Security Camera: Minimum Area of Coverage

In most states, you will need security coverage for 100% percent of your faculty where cannabis products will be stored or displayed, with proper recording and monitoring. Keep in mind that your security room will likely need its own dedicated HVAC systems

Security Camera: Minimum Data Storage and Resolution

You will need to store all security camera footage on-site for a minimum of 90-days, or more depending on regulations. You may need to store the data offsite for five years for future legal needs. Footage quality may need to be shot in 1080p minimum. An ASTM International Standard Guide for Video Surveillance System provides additional parameters to utilize.

Security Alarm: Monitoring

Security alarm needs to be monitored by a reputable company. A service level agreement (SLA) or similar to ensure there are redundancies in the event of a failure should be considered, and redundancy or a backup system might be necessary.

Odor Control: Exhaust Air Management

Odor mitigation is a crucial part of all operations. All exhaust airflow must be oxidized or ionized. You also need a fogger system and carbon filtration. Refer to local municipal bylaws and regulations for more information.

For interior odor control and non-cultivation areas, consider cascading air flows from non-cultivation areas to provide a common method of control for pressurization control. Plan to control air flow and exhaust. 

Fire Sprinkler: Maximum Bench Sizing

Sprinklers are designed to cover a limited surface area. When installed on cultivation tabletops wider than 48”, additional sprinkler coverage may be required.

Flooring Type: Continuous

Cultivation floors shall have continuous resin or epoxy coating with at least a four-inch lip onto the adjacent wall.

Energy Incentives: Minimum HVAC/D Efficiency Rating

Air Conditioning (AC) units should be no less than 16 SEER, High Point (HP) units no less than 9 HSPF. Incentives for this vary by state. Please check with your local utility company and regulatory commission for all available rebates.

HVAC Validation Requirements: 

Bi-Annual Third Party Controlled Environment Validation using required Trend Data Metrics is the validation and calibration of control sensors, including temperature, humidity, CO2, and other devices such as scales, flow meters, integral valves, PPM sensors, EC meters, TDS meters, HVAC dampers and other applicable devices that may drift from factory or initial installation specifications.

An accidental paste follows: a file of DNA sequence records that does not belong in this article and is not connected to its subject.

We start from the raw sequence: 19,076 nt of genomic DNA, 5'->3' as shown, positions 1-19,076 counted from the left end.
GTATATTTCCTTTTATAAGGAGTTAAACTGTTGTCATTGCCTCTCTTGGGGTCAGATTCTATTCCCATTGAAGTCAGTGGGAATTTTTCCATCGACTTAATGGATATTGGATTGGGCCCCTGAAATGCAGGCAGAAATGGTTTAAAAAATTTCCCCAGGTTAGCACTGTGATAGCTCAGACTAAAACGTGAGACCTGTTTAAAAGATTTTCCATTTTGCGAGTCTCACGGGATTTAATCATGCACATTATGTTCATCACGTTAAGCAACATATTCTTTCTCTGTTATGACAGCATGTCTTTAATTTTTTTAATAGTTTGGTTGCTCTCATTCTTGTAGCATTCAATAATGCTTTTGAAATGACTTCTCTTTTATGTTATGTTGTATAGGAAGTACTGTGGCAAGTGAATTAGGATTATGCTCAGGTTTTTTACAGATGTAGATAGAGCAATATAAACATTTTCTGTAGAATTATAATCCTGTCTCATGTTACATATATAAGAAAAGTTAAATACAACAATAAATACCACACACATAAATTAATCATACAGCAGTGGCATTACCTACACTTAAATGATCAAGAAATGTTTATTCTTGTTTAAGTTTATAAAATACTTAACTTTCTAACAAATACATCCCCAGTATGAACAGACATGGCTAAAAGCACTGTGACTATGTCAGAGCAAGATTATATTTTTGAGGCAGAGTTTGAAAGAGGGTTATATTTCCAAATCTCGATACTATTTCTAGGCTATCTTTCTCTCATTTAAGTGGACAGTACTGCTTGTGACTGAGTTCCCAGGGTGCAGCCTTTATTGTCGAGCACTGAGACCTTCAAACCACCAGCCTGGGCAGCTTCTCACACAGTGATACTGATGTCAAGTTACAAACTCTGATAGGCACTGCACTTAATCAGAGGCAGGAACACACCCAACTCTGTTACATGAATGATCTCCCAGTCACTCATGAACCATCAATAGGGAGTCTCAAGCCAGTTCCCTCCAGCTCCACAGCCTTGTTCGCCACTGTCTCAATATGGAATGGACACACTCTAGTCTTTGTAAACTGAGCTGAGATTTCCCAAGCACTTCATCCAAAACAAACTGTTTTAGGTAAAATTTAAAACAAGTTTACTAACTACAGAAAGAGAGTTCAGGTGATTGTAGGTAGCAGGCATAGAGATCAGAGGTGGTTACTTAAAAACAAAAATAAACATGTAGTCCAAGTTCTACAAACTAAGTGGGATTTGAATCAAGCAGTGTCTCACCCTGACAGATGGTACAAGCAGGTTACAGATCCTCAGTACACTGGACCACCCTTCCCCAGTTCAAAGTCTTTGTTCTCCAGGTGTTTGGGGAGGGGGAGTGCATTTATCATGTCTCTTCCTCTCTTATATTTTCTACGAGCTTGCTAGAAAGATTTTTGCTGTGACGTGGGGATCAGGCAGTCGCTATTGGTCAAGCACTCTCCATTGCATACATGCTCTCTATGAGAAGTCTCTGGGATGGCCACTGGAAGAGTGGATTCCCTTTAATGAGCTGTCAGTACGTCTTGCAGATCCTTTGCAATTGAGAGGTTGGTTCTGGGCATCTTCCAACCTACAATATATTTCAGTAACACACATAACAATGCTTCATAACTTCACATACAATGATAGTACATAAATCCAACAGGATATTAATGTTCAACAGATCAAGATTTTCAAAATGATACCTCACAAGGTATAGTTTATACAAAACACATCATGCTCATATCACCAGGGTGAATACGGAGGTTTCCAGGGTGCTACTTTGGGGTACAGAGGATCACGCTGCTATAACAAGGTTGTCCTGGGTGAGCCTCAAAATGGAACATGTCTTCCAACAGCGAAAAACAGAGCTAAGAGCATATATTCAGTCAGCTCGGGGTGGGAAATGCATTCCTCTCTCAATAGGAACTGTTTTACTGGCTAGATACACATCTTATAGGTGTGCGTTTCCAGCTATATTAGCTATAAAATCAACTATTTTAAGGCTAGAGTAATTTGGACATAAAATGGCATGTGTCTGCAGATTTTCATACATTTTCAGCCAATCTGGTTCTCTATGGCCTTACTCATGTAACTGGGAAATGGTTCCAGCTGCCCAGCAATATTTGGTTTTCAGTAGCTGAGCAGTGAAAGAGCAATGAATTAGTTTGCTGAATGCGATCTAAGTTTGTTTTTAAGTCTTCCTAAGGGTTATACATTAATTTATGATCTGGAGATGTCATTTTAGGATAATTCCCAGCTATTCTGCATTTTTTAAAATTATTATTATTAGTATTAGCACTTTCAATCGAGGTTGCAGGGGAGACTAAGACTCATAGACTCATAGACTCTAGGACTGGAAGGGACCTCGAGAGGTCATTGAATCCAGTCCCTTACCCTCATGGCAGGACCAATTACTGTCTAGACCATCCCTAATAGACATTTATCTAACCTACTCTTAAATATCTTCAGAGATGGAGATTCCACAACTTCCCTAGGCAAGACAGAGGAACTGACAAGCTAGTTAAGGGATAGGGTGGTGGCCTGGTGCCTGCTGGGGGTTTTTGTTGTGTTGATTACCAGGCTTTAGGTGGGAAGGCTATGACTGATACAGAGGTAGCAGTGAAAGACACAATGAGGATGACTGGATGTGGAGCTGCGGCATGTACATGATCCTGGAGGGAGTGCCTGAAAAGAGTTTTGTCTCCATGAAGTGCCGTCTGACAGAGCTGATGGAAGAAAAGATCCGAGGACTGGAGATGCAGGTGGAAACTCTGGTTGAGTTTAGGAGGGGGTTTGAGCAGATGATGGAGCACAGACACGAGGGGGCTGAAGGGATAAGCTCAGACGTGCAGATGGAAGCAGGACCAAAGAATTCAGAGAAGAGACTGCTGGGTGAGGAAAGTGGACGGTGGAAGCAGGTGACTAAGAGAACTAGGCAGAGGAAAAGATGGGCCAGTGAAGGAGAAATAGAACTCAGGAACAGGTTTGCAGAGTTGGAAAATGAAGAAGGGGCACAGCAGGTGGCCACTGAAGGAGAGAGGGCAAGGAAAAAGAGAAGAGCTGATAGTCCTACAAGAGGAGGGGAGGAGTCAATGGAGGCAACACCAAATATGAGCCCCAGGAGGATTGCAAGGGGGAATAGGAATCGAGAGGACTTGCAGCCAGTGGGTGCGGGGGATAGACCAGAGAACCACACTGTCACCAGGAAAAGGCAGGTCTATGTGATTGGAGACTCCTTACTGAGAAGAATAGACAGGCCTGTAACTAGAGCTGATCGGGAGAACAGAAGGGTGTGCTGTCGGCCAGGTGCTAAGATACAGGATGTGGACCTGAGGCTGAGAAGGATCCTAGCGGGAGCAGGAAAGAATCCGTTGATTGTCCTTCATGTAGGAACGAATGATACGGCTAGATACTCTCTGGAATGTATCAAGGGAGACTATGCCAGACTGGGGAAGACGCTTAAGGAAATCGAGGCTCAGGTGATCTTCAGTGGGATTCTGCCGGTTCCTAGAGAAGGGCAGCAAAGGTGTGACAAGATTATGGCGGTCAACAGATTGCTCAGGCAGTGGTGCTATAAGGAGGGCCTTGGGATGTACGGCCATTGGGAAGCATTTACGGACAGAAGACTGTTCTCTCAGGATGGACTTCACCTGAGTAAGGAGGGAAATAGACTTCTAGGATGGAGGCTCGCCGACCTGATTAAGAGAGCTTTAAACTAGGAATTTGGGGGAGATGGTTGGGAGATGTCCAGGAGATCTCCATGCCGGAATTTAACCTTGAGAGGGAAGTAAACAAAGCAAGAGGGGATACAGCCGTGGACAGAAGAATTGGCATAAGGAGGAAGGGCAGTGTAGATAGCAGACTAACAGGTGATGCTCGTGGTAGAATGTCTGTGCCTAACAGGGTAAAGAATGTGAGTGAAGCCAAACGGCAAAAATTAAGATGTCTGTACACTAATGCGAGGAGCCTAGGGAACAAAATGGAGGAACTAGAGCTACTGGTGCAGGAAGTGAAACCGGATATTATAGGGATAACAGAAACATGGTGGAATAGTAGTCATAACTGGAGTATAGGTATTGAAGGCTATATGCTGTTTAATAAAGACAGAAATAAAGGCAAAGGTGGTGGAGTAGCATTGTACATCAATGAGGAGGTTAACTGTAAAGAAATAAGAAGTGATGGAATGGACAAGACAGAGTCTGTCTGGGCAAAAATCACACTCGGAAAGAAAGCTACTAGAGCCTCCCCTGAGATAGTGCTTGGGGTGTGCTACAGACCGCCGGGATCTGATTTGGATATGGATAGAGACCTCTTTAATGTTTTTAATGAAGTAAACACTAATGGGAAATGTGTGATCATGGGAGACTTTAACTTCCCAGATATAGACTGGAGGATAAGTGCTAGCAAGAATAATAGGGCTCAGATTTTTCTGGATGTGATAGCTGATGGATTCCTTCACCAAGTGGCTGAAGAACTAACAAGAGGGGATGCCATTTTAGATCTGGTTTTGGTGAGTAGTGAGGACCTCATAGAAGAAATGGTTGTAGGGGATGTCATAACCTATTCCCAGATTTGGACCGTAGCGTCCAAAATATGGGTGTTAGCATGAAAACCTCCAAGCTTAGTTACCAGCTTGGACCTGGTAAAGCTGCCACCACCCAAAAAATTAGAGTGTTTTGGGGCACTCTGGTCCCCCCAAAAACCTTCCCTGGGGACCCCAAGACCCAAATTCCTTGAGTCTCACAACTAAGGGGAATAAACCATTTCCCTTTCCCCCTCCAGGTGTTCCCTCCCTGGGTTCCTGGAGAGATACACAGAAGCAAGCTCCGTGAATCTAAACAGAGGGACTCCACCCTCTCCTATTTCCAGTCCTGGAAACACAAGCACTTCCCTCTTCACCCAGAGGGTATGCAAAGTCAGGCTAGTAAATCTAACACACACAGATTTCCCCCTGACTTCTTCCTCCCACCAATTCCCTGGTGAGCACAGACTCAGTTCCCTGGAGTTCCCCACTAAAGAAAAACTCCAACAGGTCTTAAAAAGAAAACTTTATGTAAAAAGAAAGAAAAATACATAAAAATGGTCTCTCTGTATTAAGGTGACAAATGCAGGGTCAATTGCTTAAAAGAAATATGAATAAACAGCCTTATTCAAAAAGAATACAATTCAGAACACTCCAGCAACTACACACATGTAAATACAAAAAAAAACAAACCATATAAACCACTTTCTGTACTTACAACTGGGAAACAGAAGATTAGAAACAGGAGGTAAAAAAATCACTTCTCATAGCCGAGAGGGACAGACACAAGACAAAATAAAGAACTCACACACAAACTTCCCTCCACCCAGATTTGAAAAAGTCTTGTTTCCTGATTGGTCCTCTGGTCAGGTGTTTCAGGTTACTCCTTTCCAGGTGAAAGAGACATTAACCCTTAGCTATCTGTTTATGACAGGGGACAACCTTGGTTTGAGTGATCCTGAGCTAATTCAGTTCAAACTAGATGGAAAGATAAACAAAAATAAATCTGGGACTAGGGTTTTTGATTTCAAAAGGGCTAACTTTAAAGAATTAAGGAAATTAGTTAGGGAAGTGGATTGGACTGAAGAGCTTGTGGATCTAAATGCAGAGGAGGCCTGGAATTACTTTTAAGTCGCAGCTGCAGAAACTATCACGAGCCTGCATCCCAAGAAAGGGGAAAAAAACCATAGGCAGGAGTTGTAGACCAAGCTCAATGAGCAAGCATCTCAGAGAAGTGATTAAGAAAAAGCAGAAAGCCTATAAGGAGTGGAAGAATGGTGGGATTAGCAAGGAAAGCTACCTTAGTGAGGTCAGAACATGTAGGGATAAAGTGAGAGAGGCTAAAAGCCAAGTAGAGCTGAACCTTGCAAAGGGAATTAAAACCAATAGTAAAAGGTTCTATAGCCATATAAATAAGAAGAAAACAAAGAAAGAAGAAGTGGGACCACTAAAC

Good Agricultural and Collection or Manufacturing Practices (GACP/GMP): Ready Versus Complaint

Your operation should be designed with documentation to prepare for GACP or GMP requirements. Depending on final product types, specific food-based GMPs with appropriate risk assessment programs (such as HACCP, and others referenced within the Food Safety Modernization Act) will prepare you for any federal or international trade opportunities in a federally legalized framework. 

Employee Locker Access

Plan for gender-specific, male and female locker rooms, with six square feet per employee per shift expected to arrive at the facility at any given time. Employee supplied flock for locker or lock provided by the employer is a business decision. Keep in mind how you will keep the environment of your production facility under control. You might consider having locker access adjacent to the growing area with a proper gowning area. 

Locker Room Type

Make sure your locker room is correctly set up for employees to be able to change in a safe way. Specifications for Locker Room and Gowning/PPE Areas should allow access to faucets for washing hands as well as bathrooms. Note gowning areas should be separate from the bathrooms directly off the locker room area.

Employee Shower Access

Per International Building Code (IBC) and State Plumbing Codes, calculate the number of employees and determine the number of showers based on code requirements as well as business policies. Having gender-specific showers is a recommendation as well as a business decision. 

Emergency Eye Wash- Shower

For safety and based on OSHA standards, Integrated Pest Management (IPM), fertigation, and extraction operations must-have emergency eye wash showers. Eyewash stations need to be placed throughout the facility so that they are within 10-15 seconds walking distance from employees. Check local requirements for additional needs. 

Note: in a facility where corrosives and skin irritants could pose harm to employees and require immediate remediations, you should consider emergency showers.

First Aid Kit Distribution

First aid kits should be available in all rooms where sharp tools and other hazardous materials are intended to be used. These kits need to be within 10-15 seconds of employee walking distances. Per OSHA requirements, first aid kits should be located in all trim, extraction, flower hallway, and shredding areas. This is overall a must-have in your facility.

Safety and Injury Handling

We recommend that you ensure that you have enough first aid and burn kits available throughout your faculty, based on your activity and the number of employees.